Every relation whose truth can change over time is handled by giving an extra situation argument to the corresponding predicate symbol. By convention, we make the situation argument always the last. Hence, instead of At(Agent,Location), we would have At(Agent,[1,1],S0)  At(Agent,[1,2],S1).
Relations or properties that do not change over time need not have the extra argument, e.g., WallAt([0,1]).
The next step is to represent how the world changes from one situation to the next. One way to do this is to have a function result that maps actions and states to new states. Then we would have:

Actions are described by stating their effects. We specify the properties of the situation that results from doing the action. Or These axioms are called effect axioms. Alone they are not sufficient to keep track of whether the agent is holding the gold. We also need to say that if the agent is holding something in a state then it is still holding it in the state that results from an action other than Release: Axioms like these are called frame axioms. The combination of effect and frame axioms provide a complete description of how the world changes in response to an agent's actions.

A more elegant representation combines the effects and frame axioms into a single axiom that describes how to compute the next time step. These axioms have the structure

The use of <=> ensures that a predicate will be true if it is made true or stays true and that it will be false in all other cases.

a,x,s Holding(x,Result(a,s))<=>[(a=GrabPresent(x,s)Portable(x))  (Holding(x,s)aRelease)]

This type if axiom is called a successor-state axiom. One such axiom is needed for each predicate that may change its value over time. The axiom must list all the ways in which a predicate can become true and all the ways in which it can become false.

Keeping track of location

In the Wumpus world, the agent cannot directly perceive its location, so it needs to keep track of where it has been. Its also a good idea for it to keep track of what it has seen in previous locations. The agent needs to know its location and orientation:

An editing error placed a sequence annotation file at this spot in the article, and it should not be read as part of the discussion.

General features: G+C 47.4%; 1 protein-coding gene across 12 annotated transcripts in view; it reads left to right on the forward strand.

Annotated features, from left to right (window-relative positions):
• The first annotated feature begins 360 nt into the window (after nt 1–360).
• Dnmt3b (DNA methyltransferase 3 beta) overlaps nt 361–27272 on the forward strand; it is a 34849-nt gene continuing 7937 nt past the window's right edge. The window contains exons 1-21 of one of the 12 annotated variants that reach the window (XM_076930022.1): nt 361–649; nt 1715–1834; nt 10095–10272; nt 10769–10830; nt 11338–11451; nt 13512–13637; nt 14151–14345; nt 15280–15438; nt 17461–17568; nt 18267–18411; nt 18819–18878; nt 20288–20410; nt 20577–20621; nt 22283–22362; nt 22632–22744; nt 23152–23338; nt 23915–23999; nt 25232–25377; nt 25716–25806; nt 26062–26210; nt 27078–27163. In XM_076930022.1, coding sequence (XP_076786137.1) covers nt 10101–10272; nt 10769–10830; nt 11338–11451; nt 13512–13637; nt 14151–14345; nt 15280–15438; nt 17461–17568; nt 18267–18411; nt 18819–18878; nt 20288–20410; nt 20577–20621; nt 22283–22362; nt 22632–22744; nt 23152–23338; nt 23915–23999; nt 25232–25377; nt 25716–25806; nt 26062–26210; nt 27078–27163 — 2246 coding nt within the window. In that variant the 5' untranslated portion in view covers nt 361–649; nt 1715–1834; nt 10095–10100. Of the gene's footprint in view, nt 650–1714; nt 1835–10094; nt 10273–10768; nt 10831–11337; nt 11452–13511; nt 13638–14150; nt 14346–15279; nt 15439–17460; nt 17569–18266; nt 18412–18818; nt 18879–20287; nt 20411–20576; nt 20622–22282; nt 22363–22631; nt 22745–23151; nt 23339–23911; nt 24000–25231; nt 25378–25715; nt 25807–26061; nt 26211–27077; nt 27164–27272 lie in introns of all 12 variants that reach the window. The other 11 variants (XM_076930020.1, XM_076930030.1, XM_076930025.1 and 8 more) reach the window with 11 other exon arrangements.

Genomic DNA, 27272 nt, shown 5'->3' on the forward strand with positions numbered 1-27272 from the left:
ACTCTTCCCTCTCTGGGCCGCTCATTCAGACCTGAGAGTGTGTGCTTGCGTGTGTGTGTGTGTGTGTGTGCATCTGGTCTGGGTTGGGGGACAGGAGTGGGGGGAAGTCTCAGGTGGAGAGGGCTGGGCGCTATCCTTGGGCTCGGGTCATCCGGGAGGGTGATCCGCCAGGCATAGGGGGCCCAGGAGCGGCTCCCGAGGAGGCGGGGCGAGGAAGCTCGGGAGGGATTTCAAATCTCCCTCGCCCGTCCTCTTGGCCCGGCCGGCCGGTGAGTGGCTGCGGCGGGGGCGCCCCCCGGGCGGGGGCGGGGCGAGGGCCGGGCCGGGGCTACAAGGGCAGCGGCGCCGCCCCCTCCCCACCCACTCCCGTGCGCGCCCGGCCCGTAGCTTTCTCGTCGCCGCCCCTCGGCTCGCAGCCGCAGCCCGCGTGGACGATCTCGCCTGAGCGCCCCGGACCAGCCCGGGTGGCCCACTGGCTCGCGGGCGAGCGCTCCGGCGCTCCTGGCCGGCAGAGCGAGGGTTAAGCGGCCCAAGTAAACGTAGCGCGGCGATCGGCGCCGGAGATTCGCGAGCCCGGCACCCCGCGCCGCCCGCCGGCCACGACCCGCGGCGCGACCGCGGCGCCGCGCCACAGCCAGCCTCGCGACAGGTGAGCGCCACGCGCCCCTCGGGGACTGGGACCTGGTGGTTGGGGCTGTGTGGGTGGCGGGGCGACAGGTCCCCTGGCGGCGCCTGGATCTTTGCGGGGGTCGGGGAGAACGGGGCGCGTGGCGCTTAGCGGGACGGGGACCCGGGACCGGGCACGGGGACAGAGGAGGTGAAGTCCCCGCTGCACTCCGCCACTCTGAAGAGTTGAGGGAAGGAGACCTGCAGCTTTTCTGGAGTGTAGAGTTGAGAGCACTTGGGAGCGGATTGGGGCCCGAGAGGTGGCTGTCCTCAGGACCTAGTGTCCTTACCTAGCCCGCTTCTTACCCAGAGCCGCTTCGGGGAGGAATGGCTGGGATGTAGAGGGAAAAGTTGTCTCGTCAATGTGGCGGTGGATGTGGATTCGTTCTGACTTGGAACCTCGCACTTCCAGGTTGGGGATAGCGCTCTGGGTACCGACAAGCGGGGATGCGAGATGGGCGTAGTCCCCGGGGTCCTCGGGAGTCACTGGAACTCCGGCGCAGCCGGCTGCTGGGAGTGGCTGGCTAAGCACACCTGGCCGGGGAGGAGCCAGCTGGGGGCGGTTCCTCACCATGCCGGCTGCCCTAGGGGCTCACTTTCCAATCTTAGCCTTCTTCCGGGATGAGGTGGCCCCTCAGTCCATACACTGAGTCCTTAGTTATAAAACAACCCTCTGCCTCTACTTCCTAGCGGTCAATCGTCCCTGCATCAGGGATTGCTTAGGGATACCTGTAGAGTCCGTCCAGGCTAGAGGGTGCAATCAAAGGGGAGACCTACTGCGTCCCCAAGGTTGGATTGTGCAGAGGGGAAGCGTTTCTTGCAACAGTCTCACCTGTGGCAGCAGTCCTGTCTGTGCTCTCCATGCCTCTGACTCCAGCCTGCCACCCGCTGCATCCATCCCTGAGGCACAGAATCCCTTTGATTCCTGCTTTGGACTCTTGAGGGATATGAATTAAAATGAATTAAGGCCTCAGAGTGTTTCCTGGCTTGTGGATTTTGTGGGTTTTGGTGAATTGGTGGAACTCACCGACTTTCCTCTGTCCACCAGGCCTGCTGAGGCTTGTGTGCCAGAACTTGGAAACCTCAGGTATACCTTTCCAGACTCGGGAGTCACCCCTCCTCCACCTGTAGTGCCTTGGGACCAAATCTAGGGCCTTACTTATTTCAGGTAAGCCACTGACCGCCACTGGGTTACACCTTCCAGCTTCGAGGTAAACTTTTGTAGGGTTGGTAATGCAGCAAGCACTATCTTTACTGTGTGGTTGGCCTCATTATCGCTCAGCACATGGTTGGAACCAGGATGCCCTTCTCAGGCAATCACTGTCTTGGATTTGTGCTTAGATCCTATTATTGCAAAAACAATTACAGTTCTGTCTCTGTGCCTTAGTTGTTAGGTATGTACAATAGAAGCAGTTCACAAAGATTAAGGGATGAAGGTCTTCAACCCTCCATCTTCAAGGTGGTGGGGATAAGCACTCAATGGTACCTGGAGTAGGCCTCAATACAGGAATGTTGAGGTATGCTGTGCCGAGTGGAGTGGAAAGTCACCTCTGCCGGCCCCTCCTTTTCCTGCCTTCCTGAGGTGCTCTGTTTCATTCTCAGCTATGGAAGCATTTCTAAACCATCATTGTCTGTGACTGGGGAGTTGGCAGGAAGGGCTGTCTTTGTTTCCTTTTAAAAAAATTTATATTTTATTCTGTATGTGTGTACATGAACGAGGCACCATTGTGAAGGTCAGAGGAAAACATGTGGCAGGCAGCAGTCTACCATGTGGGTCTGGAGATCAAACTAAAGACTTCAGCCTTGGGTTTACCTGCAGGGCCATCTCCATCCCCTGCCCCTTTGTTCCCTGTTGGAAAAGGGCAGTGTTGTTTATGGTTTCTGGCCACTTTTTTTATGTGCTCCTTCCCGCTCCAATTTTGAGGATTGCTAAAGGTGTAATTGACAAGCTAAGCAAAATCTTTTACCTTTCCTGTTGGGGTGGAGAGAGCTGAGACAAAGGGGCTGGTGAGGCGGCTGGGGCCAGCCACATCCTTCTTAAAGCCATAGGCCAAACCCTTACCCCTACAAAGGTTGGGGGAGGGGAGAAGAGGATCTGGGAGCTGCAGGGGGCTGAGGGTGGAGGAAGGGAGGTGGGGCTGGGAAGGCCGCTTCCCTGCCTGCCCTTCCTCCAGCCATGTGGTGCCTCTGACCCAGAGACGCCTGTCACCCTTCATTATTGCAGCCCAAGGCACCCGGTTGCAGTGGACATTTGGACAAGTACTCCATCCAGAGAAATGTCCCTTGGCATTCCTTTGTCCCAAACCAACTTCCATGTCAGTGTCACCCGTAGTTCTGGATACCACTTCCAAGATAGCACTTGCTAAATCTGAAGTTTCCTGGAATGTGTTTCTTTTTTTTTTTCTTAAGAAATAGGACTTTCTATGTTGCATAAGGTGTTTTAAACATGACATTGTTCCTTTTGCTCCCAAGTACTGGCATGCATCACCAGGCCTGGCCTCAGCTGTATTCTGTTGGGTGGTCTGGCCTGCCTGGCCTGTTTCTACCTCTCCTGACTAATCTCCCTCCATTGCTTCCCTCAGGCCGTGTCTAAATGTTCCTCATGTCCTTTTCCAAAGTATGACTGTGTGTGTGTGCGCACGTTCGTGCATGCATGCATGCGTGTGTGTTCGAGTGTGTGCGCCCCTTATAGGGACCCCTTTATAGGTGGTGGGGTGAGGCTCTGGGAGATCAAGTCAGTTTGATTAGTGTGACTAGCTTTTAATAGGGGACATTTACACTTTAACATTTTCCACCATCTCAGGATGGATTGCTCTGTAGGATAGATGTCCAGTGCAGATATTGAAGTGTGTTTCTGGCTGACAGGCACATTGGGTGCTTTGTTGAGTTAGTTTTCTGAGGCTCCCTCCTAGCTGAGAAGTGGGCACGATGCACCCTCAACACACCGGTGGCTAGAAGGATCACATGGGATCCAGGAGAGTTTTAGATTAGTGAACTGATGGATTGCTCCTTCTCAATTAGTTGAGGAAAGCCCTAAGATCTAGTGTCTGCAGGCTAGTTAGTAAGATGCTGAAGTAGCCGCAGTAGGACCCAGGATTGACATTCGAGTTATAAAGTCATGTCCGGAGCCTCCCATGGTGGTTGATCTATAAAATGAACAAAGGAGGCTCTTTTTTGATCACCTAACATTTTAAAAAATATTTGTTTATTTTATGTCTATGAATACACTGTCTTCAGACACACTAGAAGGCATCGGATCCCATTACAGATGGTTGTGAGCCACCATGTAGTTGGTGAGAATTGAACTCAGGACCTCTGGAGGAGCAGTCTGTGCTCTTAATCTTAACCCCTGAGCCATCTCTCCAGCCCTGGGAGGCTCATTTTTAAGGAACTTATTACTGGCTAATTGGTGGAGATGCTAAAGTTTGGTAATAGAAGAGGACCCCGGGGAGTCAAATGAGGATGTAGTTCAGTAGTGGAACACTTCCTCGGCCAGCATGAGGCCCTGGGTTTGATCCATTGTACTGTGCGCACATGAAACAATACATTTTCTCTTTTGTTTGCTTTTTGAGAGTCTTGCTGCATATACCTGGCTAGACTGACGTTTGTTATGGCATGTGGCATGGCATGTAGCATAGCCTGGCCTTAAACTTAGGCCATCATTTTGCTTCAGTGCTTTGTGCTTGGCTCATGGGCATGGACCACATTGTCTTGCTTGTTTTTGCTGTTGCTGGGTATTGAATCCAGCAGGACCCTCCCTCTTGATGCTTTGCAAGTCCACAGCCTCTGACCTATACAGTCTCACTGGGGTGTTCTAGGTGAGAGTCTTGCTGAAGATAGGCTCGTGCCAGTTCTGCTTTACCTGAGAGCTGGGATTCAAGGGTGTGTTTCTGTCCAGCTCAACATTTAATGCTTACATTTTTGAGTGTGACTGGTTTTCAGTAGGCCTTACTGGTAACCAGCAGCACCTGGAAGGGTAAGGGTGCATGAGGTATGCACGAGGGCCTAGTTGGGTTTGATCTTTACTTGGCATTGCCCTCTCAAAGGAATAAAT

The agent also needs to know how the locations are arranged. Its "map" consists of the values of the function LocationToward, which takes a location and a direction and gives the location that is one step forward in the given direction: From the map it is possible to tell which square is directly ahead of the agent The agent also needs to know whatever is known about the contents of the locations. Assume that the perimeter locations contain walls and the rest do not. The agent needs to know what the actions do to locations: Finally the agent needs to know what the actions do to orientations.
  In addition to keeping track of location and the gold, the agent should also keep track of whether the Wumpus is alive or dead. We also need to describe shoot.

Deducing Hidden Properties of the World

From the perceptual information we obtain in situations, we can infer properties of locations. Neither Breezy nor Smelly need situation arguments because pits and Wumpuses do not move around.

We need to write some rules that relate various aspects of single world states (as opposed to across states). There are two main kinds of such rules:

Why do we need both causal and diagnostic rules? It would seem that diagnostic rules are enough. However, it is very tricky to ensure that they derive the strongest possible conclusions from the available information. For example, the absence of stench or breeze implies that adjacent squares are OK: but sometimes a square can be OK even when smells and breezes abound. The model-based rule is probably the best was to represent safety.

The important thing to remember about all this is that if the axioms correctly and completely describe the way the world works and the way percepts are produced, the inference procedure will correctly infer the strongest possible description of the world state given the available percepts.

Preference Among Actions

A problem with the Wumpus world knowledge base that we have built so far is that it is difficult to decide which action is best among a number of possibilities. For example, to decide between a forward and a grab, axioms describing when it is OK to move to a square would have to mention glitter. This is not modular. We can solve this problem by separating facts about actions from facts about goals. This way our agent can be reprogrammed just by asking it to achieve different goals.

The first step is to describe the desirability of actions independent of each other. In doing this we will use a simple scale: actions can be Great, Good, Medium, Risky, or Deadly. Obviously, the agent should always do the best action it can find:

We use this action quality scale in the following way. Up to the point where it finds the gold, the basic strategy for our agent will be: Once the gold is found the policy must change. At this point the agent should have the goal of safely reaching square [1,1] as quickly as possible. The presence of an explicit goal allows the agent to work out a sequence of actions that will achieve the goal. There are at least three ways to find such a sequence: